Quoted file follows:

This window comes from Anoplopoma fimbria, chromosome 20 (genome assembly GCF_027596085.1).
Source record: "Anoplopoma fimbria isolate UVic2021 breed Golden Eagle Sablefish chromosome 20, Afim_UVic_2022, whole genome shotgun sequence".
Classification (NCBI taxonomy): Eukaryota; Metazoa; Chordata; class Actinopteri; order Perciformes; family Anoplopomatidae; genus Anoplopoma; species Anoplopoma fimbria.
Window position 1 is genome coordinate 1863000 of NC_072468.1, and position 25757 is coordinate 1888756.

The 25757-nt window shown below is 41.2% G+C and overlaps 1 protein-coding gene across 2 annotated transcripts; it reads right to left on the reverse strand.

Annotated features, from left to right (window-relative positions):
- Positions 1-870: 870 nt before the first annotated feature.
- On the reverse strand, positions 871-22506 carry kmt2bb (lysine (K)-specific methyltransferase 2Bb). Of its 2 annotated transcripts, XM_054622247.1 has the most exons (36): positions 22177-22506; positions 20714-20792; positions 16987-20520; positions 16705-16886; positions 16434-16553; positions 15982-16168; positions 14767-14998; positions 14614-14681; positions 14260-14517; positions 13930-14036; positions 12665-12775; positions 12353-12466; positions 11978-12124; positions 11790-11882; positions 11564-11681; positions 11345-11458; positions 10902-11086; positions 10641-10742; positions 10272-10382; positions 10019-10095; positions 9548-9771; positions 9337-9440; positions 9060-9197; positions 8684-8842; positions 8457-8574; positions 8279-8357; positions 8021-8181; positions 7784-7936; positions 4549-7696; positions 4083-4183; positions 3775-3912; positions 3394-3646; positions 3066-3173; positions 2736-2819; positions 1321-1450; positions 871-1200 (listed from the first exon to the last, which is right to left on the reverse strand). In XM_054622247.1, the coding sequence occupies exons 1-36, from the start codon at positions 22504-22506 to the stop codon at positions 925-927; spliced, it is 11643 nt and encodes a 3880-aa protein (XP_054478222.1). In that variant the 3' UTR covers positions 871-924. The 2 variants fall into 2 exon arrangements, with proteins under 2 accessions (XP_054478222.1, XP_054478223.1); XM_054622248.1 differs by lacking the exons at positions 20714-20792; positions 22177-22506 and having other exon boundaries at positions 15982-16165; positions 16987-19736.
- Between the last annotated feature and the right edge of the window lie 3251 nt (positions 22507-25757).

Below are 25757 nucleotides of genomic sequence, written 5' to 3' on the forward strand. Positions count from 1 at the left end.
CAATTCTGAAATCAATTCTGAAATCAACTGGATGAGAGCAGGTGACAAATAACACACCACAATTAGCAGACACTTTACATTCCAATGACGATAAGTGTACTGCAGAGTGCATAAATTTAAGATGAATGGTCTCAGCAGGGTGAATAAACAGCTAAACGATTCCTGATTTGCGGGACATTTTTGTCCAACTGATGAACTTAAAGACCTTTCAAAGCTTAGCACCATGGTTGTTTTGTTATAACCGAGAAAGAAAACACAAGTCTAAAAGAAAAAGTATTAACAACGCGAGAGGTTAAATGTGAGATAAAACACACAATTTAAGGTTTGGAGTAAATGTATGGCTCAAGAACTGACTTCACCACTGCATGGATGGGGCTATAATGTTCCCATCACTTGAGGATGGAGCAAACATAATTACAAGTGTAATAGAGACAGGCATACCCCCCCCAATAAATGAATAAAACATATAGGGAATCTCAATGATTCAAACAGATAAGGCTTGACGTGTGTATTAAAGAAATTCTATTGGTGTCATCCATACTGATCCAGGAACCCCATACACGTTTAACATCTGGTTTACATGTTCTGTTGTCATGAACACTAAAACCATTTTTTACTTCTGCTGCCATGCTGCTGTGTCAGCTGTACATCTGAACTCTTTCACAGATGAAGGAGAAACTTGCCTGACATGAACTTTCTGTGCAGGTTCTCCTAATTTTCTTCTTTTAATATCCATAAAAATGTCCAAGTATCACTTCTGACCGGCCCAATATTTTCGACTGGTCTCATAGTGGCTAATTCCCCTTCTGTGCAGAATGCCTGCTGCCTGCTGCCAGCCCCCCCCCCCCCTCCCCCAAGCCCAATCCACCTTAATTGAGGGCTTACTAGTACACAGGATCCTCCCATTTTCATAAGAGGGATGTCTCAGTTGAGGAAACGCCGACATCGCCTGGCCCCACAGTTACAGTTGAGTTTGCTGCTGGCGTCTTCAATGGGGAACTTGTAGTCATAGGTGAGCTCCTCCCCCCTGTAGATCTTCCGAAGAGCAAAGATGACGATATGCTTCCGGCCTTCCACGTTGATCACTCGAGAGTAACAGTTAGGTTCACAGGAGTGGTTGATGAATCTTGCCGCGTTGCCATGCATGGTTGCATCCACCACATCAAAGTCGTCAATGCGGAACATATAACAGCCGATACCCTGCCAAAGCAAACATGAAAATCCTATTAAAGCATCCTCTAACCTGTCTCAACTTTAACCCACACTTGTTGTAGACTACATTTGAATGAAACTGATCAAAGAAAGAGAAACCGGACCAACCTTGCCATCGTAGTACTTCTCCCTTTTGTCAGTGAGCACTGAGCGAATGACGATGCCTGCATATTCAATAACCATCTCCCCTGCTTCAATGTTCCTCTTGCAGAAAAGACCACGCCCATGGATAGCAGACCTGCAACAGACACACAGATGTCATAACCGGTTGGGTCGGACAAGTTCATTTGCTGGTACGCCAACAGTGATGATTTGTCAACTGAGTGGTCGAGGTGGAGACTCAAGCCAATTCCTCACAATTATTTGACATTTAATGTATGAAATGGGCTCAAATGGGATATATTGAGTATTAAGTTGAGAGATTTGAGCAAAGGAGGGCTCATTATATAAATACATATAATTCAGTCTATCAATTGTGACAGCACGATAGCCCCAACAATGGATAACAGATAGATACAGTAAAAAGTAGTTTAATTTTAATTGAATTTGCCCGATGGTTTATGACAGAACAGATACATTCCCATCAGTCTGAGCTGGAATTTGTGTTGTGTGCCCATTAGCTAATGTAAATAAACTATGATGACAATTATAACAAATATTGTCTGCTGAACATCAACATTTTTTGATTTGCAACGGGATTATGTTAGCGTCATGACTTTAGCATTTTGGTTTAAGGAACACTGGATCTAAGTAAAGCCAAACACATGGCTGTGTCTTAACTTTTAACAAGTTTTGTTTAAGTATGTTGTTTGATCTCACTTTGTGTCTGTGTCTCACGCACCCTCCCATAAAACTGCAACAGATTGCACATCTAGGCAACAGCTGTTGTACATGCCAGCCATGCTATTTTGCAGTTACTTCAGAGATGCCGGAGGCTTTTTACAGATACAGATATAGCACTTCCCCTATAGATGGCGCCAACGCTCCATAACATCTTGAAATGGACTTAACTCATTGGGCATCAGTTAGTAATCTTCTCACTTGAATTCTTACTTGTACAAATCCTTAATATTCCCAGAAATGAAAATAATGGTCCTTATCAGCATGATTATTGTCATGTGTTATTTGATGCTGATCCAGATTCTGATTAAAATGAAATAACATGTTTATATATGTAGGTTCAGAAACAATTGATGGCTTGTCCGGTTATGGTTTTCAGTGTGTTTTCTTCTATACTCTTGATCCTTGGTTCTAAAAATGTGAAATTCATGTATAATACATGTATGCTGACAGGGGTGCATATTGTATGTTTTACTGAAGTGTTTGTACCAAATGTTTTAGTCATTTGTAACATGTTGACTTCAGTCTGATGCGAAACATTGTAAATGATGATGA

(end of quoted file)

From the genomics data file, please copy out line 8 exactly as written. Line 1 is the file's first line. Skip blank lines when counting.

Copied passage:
- On the reverse strand, positions 871-22506 carry kmt2bb (lysine (K)-specific methyltransferase 2Bb). Of its 2 annotated transcripts, XM_054622247.1 has the most exons (36): positions 22177-22506; positions 20714-20792; positions 16987-20520; positions 16705-16886; positions 16434-16553; positions 15982-16168; positions 14767-14998; positions 14614-14681; positions 14260-14517; positions 13930-14036; positions 12665-12775; positions 12353-12466; positions 11978-12124; positions 11790-11882; positions 11564-11681; positions 11345-11458; positions 10902-11086; positions 10641-10742; positions 10272-10382; positions 10019-10095; positions 9548-9771; positions 9337-9440; positions 9060-9197; positions 8684-8842; positions 8457-8574; positions 8279-8357; positions 8021-8181; positions 7784-7936; positions 4549-7696; positions 4083-4183; positions 3775-3912; positions 3394-3646; positions 3066-3173; positions 2736-2819; positions 1321-1450; positions 871-1200 (listed from the first exon to the last, which is right to left on the reverse strand). In XM_054622247.1, the coding sequence occupies exons 1-36, from the start codon at positions 22504-22506 to the stop codon at positions 925-927; spliced, it is 11643 nt and encodes a 3880-aa protein (XP_054478222.1). In that variant the 3' UTR covers positions 871-924. The 2 variants fall into 2 exon arrangements, with proteins under 2 accessions (XP_054478222.1, XP_054478223.1); XM_054622248.1 differs by lacking the exons at positions 20714-20792; positions 22177-22506 and having other exon boundaries at positions 15982-16165; positions 16987-19736.